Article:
To perform as intended, modern electronics—transistors, amplifiers, mixers, etc.—must simultaneously control large-amplitude1 electrical signals at up to ten harmonics (i.e., multiples) of the operating frequency. Engineering this control requires test equipment to generate larger-amplitude diagnostic signals with precisely known and controlled magnitudes and phases at these harmonics. Currently, large-amplitude electrical test instrumentation is stuck below roughly 40 GHz, forcing manufacturers to design modern high-frequency electronics by trialand-error. To break the 40 GHz limit, we must completely depart from conventional technology. We proposed a DC to 1 THz large-amplitude optoelectronic multitone electrical-signal synthesizer, and we need your help.
The key ideas are to combine the large amplitudes of new electronic amplifiers with the THz bandwidth of optics, and divide frequencies down to reduce noise. Building on these ideas, we use a modular architecture to amplify individual electrical signals one at a time, producing the largest possible diagnostic signals above 40 GHz. Our proposal went beyond providing new tools for NIST to explore new materials and fundamental physics by facilitating large-amplitude tests on modern electronics operating above 40 GHz. These tests accelerate the introduction of the high-bandwidth, low-latency telecommunications systems needed to ensure US leadership in autonomous infrastructure, exascale computing, and augmented reality. In a nutshell, this program is making a really amazing fourier synthesizer.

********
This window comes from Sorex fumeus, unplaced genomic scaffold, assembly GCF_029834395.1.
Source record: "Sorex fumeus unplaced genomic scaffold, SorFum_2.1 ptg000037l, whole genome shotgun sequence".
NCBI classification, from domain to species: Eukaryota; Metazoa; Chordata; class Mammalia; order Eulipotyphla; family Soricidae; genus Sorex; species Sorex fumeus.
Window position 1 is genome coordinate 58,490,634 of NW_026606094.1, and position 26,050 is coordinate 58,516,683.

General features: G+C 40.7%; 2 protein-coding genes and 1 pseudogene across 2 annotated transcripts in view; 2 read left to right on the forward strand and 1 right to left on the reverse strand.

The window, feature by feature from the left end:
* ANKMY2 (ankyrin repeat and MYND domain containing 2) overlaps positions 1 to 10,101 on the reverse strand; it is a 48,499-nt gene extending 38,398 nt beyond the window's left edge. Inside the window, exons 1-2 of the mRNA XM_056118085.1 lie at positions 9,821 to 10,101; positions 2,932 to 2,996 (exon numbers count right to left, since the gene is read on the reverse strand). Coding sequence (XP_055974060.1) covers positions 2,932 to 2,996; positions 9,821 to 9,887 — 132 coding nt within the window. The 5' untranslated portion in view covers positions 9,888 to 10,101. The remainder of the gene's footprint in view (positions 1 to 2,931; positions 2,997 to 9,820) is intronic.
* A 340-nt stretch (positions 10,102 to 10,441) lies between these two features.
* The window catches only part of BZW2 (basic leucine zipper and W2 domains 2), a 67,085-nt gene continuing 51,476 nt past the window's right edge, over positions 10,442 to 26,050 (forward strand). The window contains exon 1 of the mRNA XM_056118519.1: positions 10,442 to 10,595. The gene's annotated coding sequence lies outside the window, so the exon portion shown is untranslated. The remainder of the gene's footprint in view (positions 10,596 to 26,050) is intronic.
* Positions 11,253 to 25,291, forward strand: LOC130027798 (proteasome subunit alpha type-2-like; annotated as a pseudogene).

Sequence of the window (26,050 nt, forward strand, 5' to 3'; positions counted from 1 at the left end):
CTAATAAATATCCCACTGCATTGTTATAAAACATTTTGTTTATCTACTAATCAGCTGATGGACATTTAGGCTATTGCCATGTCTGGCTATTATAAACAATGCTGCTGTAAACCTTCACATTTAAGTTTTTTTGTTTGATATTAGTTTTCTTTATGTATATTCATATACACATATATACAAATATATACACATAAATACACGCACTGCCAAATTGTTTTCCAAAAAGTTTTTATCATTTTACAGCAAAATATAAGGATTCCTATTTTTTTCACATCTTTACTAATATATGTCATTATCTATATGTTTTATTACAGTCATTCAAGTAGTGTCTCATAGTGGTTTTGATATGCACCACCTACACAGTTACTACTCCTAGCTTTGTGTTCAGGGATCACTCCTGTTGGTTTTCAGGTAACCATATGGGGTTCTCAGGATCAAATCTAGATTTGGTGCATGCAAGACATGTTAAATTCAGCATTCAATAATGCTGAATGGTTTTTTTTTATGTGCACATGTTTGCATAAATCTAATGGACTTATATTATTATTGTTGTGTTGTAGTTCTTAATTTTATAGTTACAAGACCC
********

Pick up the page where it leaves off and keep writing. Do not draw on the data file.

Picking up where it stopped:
We have three programmatic research areas: Design/Simulation/Construction/Test of optical frequency combs systems that use a waveshaper; Design/Simulation/Fabrication/Test of terahertz optical-to-electrical transducers; an Design/Simulation/Fabrication/Test of terahertz electrical combiners.
We want you!
Lee CH, et al: Exploiting dimensionality and defect mitigation to create tunable microwave dielectrics, Nature 502: 7472, 2013. 10.1038/nature12582
Optics; Telecommunications; mm-wave; Terahertz; Ferroelectrics; Materials; Microwave; Physics; Microelectronics;